Lessons from a Learning Event: Preventing Gender-Based Violence in Times of Rising Conservatism

Adapted from a blog originally posted on Rutgers

Many countries around the world are experiencing a period of increasing conservatism, and in some cases, a turn away from universal human rights. This shift may include the reinforcing of patriarchal structures, limiting of access to rights, and the increasing marginalization of diverse sexual orientations and gender identities. Prevention+, a multi-country program uses a variety of strategies to advance healthy, respectful, and equal relationships; this includes the engagement of religious leaders to prevent gender-based violence (GBV).

In March, the Prevention+ Consortium organized a learning event for practitioners across the globe working on these issues, hosted by Rutgers. Leaders from different religious communities, as well as representatives of governments and civil society organizations, met in Rotterdam, the Netherlands, to exchange approaches and best practices in working together to end gender-based violence. Learning event participants came from nine countries, including Lebanon, Uganda, Rwanda, Indonesia, Malaysia, and Sierra Leone.

Bringing the voices of women scholars to the foreground

The learning event was opened by Rozana Isa, Executive Director of Sisters of Islam, an organization based in Malaysia, working to advance the rights of Muslim women and progressive interpretations of women’s equality and justice in Islam. Rozana gave an overview of the rise of conservatism and the impact on women’s rights within the Islamic context. She said:

“It’s not possible for us to disengage with religion… We have to be part of that conversation.”

Rozana also talked about the links among the rise of religious conservatism, economics, and gender relations: “As long as women aren’t central to the idea of the state and economy, they will be marginalized. The old framework is maintained, while the reality changed.” She concluded on a positive note, stating that there are increasing numbers women scholars in religious communities. “The question remains, however, how do we bring their voices to the foreground?”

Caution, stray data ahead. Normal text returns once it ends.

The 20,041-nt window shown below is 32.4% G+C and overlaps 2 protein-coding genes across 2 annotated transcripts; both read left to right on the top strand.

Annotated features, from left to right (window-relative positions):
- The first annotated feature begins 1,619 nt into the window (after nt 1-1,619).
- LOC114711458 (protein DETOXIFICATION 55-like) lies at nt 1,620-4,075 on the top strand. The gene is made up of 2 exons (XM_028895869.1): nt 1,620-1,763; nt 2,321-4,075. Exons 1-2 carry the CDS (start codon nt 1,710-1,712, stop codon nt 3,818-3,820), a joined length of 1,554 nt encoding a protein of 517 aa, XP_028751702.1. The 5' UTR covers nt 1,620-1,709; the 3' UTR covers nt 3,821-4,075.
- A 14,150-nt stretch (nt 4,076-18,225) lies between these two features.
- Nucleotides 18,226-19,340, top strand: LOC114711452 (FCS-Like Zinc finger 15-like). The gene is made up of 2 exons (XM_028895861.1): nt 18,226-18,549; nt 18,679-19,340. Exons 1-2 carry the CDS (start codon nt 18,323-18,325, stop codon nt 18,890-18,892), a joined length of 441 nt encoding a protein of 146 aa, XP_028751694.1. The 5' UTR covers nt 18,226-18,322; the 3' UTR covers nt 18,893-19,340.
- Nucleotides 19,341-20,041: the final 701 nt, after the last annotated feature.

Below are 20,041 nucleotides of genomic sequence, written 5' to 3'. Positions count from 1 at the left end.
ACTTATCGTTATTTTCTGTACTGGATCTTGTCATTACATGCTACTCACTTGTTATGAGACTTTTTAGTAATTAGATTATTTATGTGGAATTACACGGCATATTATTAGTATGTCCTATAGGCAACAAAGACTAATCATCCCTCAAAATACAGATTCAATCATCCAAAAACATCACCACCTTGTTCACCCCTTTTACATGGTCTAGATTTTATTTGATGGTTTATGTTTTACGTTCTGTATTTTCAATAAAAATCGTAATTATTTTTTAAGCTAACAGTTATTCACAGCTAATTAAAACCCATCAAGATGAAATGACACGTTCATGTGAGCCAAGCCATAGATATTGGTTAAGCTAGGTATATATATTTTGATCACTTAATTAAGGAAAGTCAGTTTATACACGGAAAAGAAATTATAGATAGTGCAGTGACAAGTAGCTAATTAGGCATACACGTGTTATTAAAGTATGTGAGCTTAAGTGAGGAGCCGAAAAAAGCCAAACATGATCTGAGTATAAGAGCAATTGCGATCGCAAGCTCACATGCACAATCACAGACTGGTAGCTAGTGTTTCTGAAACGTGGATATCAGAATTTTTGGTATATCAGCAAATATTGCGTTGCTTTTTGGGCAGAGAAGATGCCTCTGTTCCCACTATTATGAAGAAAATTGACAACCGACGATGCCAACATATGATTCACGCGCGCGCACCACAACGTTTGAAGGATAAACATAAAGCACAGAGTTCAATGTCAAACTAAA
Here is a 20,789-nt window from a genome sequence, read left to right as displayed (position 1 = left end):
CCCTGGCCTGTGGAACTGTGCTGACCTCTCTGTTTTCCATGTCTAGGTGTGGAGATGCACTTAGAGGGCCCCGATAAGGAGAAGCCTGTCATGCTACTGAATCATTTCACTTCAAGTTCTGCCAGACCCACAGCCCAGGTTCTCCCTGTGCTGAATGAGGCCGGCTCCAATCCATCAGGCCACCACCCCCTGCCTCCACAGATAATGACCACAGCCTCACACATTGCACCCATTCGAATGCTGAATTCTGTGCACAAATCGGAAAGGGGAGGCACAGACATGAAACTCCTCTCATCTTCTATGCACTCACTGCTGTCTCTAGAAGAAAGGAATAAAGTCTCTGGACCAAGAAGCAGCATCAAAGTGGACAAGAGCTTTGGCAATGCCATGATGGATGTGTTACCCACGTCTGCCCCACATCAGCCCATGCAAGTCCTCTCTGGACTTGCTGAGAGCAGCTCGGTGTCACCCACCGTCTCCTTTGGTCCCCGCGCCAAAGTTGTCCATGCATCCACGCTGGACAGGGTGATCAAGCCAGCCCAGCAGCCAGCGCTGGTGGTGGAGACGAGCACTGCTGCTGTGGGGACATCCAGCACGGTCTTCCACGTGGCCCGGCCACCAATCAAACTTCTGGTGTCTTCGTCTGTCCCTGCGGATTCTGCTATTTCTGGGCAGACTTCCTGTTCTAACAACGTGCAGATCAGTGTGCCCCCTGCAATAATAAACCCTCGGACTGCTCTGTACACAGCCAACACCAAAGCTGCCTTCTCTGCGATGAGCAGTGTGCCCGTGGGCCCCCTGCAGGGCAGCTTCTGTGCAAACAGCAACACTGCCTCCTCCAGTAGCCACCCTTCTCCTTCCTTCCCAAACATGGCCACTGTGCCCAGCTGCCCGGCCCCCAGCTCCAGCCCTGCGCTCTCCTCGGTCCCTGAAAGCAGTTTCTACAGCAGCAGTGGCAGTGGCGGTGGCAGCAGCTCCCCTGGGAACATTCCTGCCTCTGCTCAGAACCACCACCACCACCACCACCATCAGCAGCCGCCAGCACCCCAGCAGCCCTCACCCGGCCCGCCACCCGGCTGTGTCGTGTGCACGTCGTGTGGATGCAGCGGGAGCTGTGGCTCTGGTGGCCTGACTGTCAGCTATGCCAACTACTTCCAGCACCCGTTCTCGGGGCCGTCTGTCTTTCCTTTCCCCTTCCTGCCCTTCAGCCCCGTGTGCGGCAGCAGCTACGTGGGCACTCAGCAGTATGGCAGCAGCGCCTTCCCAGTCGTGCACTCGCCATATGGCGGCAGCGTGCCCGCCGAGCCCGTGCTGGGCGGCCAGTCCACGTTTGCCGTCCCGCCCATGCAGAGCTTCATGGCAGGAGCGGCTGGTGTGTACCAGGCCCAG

Establishing shared values

After the opening, the participants identified their personal values. Religious leaders shared  values such as openness, transparency, integrity, love, and peace. When discussing, they concluded that there are more values that unite us than divide us. “We share a lot of the same values, wherever we come from. Issues start when power, politics, and interpretation comes into play. We need to analyze the context, in order to be able to implement the shared values.”

Exchanging effective approaches

The second day of the learning event focused on exchanges of knowledge. Each participating country shared concrete examples of how they work with religious communities to prevent gender-based violence. In Uganda, the Prevention+ program established a Faith Leaders Forum on GBV. These religious leaders, including Bishop Kiptoo Paul Masaba, now include violence prevention in their sermons. “We had over 200 religious, cultural, and government representatives come together last week to denounce female genital mutilation (FGM),” he said.

“I really appreciate bringing religious leaders on board. It’s a great opportunity as our huge congregations form perfect entry points to talk about these topics.”

Abaad, a Prevention+ partner in Lebanon, has worked with four prominent religious leaders – Muslim and Christian – in a public campaign addressing violence against women called “We Believe.” The campaign takes into account the ability of religious leaders to influence the attitudes and behaviors of many in Lebanese society, engaging with them as allies and partners in the efforts to end gender-based violence.

Opening a dialogue

(H)echt Verbonden, a Rotterdam-based collaboration, works with religious communities to combat forced and hidden marriages. “You can make a difference,” the vice-mayor of Rotterdam, Judith Bokhove told the religious leaders. “Religious communities speaking out against forced marriage is a very clear message, that should also be carried out internationally,” she said. The dialogue offered a unique opportunity for participants from Rotterdam to learn from the international guests.

Reflection and moving forward

Ton Coenen, Executive Director of Rutgers, based in the Netherlands, discussed the importance of the learning exchange, and for the Netherlands to recognize the prevalence of gender inequality and violence within the country: “50 percent of Dutch women have experienced GBV. The issues we are talking about here happen all across the world. This evening’s outcomes will serve as valid input for our vision and concrete strategies to strengthen our partnerships with religious leaders on important, though sensitive, issues. Here and now, and in near future, in the Netherlands and in so many other countries of the world.”

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